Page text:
A silicone T tube developed by Montgomery is an important adjunct in surgery of the airways.2,3 In a patient with a functional larynx, it offers the closest approximation to a normal airway with good humidification of the lower airways, preservation of voice, and social acceptability. Daily care is easy and not rigidly demanding. I generally prefer the immediate access provided by these tubes over fixed or inlying stents that are inaccessible from the outside. A T tube does not preclude later surgical treatment. In 10 of 12 patients with subglottic stenosis, a tube placed through the vocal cords was tolerated quite well, as pointed out by Cooper and colleagues.4 At present, for the patient with a benign but unreconstructible lesion of the trachea, the T tube appears to be an excellent method of providing a stable and dependable airway.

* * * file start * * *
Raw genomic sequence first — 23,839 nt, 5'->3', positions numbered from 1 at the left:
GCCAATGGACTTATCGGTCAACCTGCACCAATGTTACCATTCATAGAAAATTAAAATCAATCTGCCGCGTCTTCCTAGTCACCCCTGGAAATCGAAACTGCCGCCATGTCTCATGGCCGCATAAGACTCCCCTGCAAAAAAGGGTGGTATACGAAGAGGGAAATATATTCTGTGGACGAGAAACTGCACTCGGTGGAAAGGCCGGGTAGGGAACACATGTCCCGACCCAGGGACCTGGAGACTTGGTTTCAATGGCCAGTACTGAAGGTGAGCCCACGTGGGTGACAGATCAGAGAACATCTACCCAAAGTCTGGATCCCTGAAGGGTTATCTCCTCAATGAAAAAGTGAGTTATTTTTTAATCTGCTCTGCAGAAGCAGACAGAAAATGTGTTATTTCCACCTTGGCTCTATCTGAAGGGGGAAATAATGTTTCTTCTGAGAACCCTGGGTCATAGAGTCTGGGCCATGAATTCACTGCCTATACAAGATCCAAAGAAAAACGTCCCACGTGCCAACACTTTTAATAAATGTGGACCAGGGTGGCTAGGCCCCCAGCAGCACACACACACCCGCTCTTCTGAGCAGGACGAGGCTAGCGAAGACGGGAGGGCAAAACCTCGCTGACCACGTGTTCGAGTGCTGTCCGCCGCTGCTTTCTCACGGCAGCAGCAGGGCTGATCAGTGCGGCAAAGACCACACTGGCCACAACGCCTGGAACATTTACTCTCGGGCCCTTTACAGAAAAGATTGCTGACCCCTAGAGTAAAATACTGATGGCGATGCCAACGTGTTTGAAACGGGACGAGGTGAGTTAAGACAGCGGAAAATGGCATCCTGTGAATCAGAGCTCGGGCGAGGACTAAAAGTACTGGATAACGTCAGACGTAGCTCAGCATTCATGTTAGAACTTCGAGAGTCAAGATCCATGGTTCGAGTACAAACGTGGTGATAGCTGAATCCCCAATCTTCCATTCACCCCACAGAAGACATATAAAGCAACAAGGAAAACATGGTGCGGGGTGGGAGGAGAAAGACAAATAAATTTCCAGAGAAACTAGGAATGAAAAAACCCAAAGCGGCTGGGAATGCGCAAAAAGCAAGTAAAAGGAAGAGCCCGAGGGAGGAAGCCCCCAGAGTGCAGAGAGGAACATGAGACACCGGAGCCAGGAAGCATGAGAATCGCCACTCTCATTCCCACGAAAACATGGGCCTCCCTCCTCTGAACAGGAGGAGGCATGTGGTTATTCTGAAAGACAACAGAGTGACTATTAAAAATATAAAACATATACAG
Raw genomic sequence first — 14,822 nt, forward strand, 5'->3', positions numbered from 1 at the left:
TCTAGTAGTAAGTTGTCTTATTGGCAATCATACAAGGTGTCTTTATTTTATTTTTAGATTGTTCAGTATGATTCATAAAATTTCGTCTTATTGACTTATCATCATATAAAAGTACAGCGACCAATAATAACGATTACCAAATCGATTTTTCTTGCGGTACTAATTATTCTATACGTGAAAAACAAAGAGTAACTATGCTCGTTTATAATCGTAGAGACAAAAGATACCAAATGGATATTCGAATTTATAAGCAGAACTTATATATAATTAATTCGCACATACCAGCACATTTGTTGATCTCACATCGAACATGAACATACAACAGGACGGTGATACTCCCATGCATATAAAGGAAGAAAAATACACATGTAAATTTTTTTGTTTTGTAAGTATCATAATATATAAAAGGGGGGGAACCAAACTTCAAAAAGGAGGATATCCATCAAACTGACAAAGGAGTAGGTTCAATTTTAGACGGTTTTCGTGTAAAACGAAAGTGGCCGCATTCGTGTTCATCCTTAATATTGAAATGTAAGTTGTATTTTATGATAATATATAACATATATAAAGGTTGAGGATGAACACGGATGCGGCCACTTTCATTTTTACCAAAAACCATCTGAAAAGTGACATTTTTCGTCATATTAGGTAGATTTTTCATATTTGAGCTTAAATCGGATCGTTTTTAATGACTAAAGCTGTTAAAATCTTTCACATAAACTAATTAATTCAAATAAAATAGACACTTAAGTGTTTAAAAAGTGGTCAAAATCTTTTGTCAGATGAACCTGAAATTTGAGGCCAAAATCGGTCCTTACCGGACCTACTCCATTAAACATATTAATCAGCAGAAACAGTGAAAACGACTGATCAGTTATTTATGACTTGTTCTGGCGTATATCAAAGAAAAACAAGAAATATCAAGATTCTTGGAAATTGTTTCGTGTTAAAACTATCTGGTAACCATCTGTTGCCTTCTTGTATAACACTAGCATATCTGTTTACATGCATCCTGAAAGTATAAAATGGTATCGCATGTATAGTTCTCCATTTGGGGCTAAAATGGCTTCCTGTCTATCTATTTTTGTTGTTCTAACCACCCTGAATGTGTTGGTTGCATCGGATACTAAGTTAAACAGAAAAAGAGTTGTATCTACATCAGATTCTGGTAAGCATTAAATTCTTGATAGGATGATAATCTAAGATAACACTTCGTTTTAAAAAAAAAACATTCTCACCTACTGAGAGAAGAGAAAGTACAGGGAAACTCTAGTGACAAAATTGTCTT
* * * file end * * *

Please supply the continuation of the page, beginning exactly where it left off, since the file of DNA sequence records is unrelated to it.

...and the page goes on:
Inlying silicone stents of the Dumon type, with projecting knobs to hold the stent's position, tend to migrate, especially when used in the upper trachea. Expandable metallic stents, coated or not, may incite serious, sometimes irreversible, obstructing granulations, limiting their advisability for treatment of benign lesions (see Chapter 40, "Tracheal and Bronchial Stenting").12 The silicone T tube obviates all these problems but presents the disadvantage of an opening to the surface of the neck.
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